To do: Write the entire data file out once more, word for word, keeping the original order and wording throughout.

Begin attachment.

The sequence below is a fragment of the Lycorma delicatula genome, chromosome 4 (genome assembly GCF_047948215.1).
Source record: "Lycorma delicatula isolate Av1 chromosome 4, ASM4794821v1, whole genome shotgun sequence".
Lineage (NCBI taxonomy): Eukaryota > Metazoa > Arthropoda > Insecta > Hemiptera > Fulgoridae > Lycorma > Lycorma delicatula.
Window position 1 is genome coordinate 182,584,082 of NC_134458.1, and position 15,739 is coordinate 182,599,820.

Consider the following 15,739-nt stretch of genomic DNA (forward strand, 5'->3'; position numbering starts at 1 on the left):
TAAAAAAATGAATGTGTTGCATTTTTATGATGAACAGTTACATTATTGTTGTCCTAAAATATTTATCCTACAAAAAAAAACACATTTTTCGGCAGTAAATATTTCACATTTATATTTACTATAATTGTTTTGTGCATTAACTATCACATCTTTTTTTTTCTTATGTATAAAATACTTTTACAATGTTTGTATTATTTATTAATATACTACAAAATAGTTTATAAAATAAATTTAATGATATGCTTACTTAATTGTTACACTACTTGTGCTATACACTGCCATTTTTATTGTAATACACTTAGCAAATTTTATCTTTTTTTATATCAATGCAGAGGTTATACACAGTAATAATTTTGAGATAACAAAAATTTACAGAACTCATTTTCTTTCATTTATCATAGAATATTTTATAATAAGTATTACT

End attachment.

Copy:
The sequence below is a fragment of the Lycorma delicatula genome, chromosome 4 (genome assembly GCF_047948215.1).
Source record: "Lycorma delicatula isolate Av1 chromosome 4, ASM4794821v1, whole genome shotgun sequence".
Lineage (NCBI taxonomy): Eukaryota > Metazoa > Arthropoda > Insecta > Hemiptera > Fulgoridae > Lycorma > Lycorma delicatula.
Window position 1 is genome coordinate 182,584,082 of NC_134458.1, and position 15,739 is coordinate 182,599,820.

Consider the following 15,739-nt stretch of genomic DNA (forward strand, 5'->3'; position numbering starts at 1 on the left):
TAAAAAAATGAATGTGTTGCATTTTTATGATGAACAGTTACATTATTGTTGTCCTAAAATATTTATCCTACAAAAAAAAACACATTTTTCGGCAGTAAATATTTCACATTTATATTTACTATAATTGTTTTGTGCATTAACTATCACATCTTTTTTTTTCTTATGTATAAAATACTTTTACAATGTTTGTATTATTTATTAATATACTACAAAATAGTTTATAAAATAAATTTAATGATATGCTTACTTAATTGTTACACTACTTGTGCTATACACTGCCATTTTTATTGTAATACACTTAGCAAATTTTATCTTTTTTTATATCAATGCAGAGGTTATACACAGTAATAATTTTGAGATAACAAAAATTTACAGAACTCATTTTCTTTCATTTATCATAGAATATTTTATAATAAGTATTACT